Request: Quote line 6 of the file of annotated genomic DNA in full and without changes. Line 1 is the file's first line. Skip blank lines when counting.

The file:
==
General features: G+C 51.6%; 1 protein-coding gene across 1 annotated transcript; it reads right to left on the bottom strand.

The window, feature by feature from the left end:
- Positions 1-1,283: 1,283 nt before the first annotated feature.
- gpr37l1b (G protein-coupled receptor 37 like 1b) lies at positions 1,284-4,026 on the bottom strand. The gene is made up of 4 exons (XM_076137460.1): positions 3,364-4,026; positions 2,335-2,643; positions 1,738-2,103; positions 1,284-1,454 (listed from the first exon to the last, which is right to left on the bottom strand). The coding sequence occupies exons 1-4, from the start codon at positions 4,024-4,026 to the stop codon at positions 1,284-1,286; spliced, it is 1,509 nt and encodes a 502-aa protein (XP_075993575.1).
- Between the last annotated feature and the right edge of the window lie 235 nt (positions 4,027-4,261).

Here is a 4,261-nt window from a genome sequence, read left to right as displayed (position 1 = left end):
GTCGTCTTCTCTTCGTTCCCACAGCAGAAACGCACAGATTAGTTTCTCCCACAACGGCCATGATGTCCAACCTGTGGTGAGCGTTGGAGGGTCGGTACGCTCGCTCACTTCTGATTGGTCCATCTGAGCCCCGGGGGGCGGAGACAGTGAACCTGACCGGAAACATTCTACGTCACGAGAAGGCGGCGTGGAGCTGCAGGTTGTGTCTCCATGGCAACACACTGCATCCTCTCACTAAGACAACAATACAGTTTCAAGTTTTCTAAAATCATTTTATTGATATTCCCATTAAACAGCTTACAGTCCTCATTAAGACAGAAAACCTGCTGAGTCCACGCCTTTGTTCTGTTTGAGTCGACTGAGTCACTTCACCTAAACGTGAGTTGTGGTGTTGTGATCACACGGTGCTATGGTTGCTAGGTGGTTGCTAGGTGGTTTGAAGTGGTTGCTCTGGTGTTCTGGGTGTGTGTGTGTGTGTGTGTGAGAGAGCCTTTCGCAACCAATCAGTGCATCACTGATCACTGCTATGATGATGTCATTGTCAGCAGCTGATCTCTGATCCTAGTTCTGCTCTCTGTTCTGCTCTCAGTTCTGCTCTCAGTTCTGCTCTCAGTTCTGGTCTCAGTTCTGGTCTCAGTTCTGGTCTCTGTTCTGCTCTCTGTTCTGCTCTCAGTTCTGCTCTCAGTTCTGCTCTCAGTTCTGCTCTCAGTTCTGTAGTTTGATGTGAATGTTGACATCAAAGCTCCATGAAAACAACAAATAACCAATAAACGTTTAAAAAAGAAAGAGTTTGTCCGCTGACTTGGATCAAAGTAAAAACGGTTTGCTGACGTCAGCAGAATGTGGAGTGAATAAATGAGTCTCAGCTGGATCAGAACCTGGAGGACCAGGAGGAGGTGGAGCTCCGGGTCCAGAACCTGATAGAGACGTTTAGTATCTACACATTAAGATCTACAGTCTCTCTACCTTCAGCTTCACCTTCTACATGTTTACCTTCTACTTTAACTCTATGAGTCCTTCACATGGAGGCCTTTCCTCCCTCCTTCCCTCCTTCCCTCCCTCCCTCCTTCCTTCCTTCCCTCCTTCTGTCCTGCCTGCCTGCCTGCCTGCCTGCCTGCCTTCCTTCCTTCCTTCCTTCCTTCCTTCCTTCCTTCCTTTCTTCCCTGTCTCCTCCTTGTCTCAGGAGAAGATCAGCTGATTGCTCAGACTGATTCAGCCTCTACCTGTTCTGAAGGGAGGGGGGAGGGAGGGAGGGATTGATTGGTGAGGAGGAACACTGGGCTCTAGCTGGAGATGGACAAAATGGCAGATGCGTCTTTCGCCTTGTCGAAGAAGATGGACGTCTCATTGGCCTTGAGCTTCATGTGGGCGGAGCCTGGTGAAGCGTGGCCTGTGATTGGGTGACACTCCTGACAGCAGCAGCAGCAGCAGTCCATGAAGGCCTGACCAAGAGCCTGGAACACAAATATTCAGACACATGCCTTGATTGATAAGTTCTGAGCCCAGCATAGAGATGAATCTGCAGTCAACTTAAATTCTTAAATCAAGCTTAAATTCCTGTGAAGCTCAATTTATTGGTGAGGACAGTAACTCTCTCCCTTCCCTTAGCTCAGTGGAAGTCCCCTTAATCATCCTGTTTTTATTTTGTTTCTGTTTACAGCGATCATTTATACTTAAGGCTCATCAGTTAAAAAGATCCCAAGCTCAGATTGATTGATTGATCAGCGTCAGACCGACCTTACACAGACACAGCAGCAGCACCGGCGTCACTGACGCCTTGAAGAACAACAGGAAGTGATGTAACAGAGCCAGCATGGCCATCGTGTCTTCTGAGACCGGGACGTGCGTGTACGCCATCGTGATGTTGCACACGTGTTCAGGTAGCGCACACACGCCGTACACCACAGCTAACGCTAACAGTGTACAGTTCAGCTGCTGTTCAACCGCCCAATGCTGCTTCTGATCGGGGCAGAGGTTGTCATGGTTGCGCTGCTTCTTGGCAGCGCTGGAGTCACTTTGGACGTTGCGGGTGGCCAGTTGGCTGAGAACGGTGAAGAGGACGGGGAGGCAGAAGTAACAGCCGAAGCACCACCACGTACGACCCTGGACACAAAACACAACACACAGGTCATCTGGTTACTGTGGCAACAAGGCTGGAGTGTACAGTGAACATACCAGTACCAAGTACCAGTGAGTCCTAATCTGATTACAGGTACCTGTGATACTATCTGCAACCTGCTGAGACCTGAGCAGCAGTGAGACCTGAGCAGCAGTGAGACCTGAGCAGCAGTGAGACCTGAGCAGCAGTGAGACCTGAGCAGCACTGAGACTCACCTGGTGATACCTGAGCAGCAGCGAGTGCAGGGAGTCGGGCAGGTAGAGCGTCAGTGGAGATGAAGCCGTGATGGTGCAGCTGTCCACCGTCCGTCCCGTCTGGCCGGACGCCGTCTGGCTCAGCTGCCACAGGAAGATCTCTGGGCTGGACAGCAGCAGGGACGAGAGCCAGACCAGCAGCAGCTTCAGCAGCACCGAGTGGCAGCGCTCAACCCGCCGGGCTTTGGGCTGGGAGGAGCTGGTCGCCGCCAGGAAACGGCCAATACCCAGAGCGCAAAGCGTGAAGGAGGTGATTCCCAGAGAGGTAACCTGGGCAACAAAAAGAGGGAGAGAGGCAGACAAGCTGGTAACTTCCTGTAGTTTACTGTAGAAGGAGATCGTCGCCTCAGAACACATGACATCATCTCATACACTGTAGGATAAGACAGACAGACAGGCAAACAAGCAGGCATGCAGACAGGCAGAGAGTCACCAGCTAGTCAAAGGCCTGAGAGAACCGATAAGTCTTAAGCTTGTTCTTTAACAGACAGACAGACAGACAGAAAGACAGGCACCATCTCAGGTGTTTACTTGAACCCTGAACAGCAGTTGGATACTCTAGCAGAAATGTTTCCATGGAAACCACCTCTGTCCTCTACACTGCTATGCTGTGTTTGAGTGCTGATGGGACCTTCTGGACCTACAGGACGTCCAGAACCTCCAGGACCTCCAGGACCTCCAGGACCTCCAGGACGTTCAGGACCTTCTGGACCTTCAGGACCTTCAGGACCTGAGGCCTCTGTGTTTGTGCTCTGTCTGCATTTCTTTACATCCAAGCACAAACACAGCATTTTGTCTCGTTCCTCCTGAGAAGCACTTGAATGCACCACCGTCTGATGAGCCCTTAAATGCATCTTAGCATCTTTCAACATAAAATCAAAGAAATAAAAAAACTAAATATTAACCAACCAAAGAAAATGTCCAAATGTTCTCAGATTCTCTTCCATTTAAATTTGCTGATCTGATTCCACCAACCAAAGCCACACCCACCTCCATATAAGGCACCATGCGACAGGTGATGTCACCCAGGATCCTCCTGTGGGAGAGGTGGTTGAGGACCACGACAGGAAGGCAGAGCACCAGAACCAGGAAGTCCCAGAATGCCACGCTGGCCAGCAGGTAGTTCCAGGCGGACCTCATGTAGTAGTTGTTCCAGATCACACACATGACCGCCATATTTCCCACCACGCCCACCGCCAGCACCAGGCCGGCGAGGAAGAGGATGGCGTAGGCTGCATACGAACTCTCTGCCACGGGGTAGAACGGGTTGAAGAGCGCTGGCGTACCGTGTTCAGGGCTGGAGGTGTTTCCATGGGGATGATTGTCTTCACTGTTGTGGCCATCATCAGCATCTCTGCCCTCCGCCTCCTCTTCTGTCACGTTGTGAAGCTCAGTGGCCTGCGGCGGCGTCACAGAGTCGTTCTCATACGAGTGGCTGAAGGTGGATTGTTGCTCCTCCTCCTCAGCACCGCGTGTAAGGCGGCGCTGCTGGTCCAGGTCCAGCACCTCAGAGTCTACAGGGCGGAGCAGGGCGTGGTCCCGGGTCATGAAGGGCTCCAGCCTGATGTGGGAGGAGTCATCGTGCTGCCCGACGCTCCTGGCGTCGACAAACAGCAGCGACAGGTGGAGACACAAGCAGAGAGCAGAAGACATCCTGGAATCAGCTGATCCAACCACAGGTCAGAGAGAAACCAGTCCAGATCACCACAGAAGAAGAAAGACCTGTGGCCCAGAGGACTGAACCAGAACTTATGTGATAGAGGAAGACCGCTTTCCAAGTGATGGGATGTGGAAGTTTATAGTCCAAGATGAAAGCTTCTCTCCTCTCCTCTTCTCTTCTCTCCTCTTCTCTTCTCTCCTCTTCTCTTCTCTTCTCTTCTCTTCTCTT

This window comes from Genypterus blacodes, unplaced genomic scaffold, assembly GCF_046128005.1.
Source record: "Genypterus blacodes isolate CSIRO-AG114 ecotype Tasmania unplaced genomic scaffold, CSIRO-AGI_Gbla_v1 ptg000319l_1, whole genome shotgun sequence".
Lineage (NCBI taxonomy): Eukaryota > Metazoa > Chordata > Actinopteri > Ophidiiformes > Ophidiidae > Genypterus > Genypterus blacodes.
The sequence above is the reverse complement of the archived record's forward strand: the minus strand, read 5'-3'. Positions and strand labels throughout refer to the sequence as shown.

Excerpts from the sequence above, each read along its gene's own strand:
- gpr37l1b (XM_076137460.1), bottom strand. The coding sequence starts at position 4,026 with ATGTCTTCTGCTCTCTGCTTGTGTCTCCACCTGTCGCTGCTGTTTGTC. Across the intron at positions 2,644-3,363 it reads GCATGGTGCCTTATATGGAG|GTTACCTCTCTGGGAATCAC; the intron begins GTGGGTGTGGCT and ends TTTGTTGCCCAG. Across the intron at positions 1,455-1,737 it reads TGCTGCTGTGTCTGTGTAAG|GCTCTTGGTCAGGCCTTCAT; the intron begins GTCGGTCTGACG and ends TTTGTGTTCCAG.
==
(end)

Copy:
Here is a 4,261-nt window from a genome sequence, read left to right as displayed (position 1 = left end):